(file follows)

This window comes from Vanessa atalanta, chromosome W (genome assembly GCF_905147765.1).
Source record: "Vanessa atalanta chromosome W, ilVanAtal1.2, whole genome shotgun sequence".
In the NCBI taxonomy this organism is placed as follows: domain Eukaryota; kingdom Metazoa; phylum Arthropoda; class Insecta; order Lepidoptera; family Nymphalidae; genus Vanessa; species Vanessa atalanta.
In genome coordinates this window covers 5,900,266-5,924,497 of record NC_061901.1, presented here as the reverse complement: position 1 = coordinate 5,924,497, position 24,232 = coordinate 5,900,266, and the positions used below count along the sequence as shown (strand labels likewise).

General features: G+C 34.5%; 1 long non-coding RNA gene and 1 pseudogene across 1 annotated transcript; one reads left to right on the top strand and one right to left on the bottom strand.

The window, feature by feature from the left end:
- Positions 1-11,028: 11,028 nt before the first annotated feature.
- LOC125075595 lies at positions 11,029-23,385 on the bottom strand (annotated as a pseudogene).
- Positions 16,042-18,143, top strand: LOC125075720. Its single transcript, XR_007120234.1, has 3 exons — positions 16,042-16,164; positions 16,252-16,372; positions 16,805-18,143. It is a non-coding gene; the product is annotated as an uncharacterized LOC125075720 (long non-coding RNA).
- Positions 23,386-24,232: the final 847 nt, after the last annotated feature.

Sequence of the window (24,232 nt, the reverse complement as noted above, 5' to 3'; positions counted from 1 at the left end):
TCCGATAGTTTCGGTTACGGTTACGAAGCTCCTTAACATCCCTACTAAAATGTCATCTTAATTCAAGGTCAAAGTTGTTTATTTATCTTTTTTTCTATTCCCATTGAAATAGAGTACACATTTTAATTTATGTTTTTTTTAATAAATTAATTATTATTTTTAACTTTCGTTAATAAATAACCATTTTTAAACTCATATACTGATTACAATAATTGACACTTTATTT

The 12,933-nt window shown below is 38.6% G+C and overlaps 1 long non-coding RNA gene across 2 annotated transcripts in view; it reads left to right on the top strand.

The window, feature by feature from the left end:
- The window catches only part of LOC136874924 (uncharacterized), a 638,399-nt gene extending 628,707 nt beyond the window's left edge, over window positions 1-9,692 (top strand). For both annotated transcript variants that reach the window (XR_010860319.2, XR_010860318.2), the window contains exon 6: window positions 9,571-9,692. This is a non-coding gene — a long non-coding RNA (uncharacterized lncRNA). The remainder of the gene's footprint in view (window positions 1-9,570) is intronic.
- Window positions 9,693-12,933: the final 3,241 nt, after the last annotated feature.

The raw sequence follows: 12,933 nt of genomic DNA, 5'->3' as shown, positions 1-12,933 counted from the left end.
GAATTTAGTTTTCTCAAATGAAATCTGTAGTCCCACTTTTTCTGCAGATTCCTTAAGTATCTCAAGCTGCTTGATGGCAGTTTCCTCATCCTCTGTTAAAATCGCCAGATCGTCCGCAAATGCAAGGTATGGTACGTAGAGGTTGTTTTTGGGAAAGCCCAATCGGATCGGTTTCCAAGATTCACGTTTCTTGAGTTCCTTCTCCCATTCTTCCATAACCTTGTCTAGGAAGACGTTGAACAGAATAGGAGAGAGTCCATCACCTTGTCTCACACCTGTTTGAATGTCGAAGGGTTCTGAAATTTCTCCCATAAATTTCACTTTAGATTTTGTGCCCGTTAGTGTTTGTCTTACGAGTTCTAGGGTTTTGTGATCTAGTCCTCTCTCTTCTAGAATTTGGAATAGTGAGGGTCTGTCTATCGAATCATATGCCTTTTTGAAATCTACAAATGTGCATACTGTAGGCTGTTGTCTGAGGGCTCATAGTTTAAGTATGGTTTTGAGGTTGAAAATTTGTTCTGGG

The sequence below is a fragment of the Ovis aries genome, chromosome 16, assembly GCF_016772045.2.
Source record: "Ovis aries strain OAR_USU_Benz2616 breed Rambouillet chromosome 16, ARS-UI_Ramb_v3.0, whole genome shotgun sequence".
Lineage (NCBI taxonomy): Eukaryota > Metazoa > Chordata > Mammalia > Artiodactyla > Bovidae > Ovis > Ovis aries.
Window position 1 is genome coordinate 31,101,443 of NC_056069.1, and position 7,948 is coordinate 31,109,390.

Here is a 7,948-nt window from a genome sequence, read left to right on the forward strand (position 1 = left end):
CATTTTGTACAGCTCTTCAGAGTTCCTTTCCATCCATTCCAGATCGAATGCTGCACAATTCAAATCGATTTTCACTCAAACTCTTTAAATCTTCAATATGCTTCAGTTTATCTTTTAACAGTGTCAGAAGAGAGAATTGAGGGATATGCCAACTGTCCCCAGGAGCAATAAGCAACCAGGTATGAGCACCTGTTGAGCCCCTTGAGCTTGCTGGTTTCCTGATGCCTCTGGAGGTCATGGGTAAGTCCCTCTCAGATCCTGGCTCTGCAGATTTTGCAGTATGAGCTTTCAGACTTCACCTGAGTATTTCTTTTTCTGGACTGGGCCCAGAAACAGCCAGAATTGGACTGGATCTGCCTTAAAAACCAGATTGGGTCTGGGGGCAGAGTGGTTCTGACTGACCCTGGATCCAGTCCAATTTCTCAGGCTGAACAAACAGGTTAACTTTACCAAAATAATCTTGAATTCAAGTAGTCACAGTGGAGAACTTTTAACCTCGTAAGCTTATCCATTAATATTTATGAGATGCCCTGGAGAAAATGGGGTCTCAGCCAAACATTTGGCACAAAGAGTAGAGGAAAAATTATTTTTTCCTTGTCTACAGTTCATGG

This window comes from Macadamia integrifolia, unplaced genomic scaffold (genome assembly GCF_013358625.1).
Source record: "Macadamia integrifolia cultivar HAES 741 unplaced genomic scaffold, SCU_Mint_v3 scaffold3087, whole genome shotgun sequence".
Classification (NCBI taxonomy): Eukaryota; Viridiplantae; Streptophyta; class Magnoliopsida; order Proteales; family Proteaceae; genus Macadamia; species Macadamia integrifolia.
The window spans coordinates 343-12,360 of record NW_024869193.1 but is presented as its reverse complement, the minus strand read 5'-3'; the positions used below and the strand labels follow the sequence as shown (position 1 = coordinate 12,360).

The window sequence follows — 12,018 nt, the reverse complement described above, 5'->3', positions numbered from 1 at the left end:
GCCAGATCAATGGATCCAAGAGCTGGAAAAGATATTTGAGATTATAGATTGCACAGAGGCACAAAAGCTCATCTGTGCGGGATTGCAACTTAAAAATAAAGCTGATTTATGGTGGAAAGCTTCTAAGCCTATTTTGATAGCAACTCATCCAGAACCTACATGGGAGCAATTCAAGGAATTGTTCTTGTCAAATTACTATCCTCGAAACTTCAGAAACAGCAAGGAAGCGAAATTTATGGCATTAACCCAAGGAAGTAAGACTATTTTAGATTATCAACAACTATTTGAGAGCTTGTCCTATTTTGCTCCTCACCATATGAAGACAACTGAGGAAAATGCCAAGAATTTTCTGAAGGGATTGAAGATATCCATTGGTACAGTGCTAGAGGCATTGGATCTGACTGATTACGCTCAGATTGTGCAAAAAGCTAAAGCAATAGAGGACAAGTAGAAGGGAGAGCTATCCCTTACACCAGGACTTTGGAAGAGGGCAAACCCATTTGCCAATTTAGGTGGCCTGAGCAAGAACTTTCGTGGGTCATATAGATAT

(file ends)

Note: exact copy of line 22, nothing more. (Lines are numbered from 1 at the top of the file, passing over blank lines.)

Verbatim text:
Window position 1 is genome coordinate 31,101,443 of NC_056069.1, and position 7,948 is coordinate 31,109,390.